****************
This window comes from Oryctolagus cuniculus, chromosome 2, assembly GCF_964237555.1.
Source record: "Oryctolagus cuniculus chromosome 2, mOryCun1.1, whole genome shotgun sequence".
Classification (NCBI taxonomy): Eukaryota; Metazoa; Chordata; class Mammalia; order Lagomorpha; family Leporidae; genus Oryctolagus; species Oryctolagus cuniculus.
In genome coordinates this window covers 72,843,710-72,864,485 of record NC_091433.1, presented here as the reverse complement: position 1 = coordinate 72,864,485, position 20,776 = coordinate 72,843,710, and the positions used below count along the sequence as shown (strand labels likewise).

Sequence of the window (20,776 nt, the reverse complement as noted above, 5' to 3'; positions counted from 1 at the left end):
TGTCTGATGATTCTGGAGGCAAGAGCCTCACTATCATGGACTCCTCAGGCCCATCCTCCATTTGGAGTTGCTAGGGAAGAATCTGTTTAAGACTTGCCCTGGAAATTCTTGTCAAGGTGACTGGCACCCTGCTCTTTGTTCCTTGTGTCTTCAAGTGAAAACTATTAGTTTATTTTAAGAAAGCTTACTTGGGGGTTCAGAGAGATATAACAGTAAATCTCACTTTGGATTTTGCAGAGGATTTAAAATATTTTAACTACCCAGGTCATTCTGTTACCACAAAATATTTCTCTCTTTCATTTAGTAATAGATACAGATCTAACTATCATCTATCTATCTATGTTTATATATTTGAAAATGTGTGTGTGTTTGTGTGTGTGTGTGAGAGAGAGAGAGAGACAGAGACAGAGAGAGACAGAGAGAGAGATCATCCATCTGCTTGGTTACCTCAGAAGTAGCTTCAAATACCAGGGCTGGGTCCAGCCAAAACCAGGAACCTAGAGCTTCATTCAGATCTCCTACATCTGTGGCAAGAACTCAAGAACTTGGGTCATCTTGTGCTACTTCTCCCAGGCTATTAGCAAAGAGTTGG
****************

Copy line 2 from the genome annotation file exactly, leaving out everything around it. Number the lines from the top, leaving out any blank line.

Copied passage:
Source record: "Oryctolagus cuniculus chromosome 2, mOryCun1.1, whole genome shotgun sequence".